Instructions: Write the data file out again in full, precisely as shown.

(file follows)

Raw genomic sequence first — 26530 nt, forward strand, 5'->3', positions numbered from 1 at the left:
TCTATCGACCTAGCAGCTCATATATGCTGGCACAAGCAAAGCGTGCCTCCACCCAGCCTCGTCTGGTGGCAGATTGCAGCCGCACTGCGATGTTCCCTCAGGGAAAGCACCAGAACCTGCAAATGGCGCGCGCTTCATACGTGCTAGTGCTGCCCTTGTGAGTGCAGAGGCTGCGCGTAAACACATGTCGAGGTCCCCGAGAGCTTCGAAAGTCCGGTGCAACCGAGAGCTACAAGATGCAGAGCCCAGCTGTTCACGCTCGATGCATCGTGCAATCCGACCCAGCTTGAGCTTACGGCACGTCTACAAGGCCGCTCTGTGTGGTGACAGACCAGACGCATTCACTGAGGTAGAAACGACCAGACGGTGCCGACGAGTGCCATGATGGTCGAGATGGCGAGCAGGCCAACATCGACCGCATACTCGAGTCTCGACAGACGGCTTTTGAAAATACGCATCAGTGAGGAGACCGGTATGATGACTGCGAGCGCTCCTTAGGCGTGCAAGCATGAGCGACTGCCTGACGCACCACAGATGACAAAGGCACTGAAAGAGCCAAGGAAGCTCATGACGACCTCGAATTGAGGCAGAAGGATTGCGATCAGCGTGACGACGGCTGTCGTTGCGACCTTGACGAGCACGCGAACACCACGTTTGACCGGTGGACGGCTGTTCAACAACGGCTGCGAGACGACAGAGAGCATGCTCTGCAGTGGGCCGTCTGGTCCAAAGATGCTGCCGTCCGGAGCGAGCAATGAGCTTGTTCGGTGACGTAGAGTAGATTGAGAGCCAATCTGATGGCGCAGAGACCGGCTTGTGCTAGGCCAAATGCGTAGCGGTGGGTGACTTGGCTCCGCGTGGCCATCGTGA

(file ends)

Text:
Raw genomic sequence first — 26530 nt, forward strand, 5'->3', positions numbered from 1 at the left:
TCTATCGACCTAGCAGCTCATATATGCTGGCACAAGCAAAGCGTGCCTCCACCCAGCCTCGTCTGGTGGCAGATTGCAGCCGCACTGCGATGTTCCCTCAGGGAAAGCACCAGAACCTGCAAATGGCGCGCGCTTCATACGTGCTAGTGCTGCCCTTGTGAGTGCAGAGGCTGCGCGTAAACACATGTCGAGGTCCCCGAGAGCTTCGAAAGTCCGGTGCAACCGAGAGCTACAAGATGCAGAGCCCAGCTGTTCACGCTCGATGCATCGTGCAATCCGACCCAGCTTGAGCTTACGGCACGTCTACAAGGCCGCTCTGTGTGGTGACAGACCAGACGCATTCACTGAGGTAGAAACGACCAGACGGTGCCGACGAGTGCCATGATGGTCGAGATGGCGAGCAGGCCAACATCGACCGCATACTCGAGTCTCGACAGACGGCTTTTGAAAATACGCATCAGTGAGGAGACCGGTATGATGACTGCGAGCGCTCCTTAGGCGTGCAAGCATGAGCGACTGCCTGACGCACCACAGATGACAAAGGCACTGAAAGAGCCAAGGAAGCTCATGACGACCTCGAATTGAGGCAGAAGGATTGCGATCAGCGTGACGACGGCTGTCGTTGCGACCTTGACGAGCACGCGAACACCACGTTTGACCGGTGGACGGCTGTTCAACAACGGCTGCGAGACGACAGAGAGCATGCTCTGCAGTGGGCCGTCTGGTCCAAAGATGCTGCCGTCCGGAGCGAGCAATGAGCTTGTTCGGTGACGTAGAGTAGATTGAGAGCCAATCTGATGGCGCAGAGACCGGCTTGTGCTAGGCCAAATGCGTAGCGGTGGGTGACTTGGCTCCGCGTGGCCATCGTGA